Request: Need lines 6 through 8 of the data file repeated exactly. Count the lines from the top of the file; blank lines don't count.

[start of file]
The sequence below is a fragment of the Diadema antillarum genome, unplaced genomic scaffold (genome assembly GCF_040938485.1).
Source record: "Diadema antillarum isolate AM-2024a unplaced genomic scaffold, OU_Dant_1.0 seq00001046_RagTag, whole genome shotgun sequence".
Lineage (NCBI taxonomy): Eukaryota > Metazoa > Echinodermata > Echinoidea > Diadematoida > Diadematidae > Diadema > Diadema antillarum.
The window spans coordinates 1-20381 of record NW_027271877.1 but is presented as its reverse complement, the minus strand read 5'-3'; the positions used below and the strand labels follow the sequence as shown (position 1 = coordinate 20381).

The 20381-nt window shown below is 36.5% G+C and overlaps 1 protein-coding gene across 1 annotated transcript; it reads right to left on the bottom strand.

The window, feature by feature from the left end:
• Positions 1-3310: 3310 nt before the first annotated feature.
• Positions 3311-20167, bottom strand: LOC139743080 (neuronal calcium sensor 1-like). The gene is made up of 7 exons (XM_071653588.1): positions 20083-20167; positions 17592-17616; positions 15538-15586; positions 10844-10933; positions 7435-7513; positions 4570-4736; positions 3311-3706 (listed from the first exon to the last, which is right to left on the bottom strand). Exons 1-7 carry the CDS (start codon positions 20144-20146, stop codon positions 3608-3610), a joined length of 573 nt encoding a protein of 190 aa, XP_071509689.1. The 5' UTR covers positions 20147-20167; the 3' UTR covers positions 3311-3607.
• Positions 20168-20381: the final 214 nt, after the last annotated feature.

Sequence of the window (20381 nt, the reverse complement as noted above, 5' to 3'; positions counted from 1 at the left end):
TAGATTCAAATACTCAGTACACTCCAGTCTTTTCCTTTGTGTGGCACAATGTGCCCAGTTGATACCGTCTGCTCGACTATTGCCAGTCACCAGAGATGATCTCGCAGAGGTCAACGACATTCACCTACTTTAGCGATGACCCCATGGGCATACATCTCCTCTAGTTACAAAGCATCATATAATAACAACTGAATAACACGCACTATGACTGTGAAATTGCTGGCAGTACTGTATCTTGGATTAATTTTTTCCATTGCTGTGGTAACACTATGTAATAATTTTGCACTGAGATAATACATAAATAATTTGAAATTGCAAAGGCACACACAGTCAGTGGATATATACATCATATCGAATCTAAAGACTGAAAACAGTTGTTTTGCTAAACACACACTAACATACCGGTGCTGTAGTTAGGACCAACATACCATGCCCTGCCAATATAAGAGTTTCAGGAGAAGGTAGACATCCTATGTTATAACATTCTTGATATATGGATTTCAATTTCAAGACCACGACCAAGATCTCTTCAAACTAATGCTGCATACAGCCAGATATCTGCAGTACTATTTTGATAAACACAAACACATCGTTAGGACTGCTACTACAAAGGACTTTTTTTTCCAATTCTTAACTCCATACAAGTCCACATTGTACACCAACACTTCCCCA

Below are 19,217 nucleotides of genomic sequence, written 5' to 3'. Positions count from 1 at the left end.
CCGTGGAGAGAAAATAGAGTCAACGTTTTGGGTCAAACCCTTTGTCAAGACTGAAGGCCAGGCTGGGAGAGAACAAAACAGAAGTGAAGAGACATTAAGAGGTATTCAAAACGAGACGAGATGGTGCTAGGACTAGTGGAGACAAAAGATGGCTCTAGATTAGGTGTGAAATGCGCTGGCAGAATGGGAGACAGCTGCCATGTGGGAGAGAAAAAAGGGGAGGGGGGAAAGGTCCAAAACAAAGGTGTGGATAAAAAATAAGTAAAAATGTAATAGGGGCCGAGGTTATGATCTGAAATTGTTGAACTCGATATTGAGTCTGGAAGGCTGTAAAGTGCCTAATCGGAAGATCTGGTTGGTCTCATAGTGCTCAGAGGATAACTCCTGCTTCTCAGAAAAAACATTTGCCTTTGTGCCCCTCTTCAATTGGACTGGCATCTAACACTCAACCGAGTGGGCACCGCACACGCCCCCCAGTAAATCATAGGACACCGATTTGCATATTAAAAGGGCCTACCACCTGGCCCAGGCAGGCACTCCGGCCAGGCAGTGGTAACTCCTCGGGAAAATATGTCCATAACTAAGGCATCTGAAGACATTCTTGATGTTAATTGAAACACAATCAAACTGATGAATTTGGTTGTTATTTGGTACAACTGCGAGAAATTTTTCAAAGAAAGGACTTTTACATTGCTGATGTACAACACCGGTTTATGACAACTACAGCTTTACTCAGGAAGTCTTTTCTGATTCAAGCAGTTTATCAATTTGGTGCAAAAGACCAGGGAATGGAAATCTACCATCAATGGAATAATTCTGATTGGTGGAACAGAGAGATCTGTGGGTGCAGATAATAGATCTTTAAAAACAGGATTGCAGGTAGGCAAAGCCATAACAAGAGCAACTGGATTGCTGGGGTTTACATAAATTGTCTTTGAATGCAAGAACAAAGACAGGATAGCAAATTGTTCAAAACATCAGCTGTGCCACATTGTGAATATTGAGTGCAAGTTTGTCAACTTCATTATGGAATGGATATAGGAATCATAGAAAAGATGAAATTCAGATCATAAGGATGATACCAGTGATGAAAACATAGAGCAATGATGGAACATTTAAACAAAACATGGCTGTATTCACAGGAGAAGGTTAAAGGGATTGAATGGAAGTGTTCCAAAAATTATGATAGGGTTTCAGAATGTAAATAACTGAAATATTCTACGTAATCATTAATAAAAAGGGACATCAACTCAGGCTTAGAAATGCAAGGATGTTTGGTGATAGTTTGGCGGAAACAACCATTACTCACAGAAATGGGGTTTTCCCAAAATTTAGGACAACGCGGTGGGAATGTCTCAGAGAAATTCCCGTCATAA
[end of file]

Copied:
The window, feature by feature from the left end:
• Positions 1-3310: 3310 nt before the first annotated feature.
• Positions 3311-20167, bottom strand: LOC139743080 (neuronal calcium sensor 1-like). The gene is made up of 7 exons (XM_071653588.1): positions 20083-20167; positions 17592-17616; positions 15538-15586; positions 10844-10933; positions 7435-7513; positions 4570-4736; positions 3311-3706 (listed from the first exon to the last, which is right to left on the bottom strand). Exons 1-7 carry the CDS (start codon positions 20144-20146, stop codon positions 3608-3610), a joined length of 573 nt encoding a protein of 190 aa, XP_071509689.1. The 5' UTR covers positions 20147-20167; the 3' UTR covers positions 3311-3607.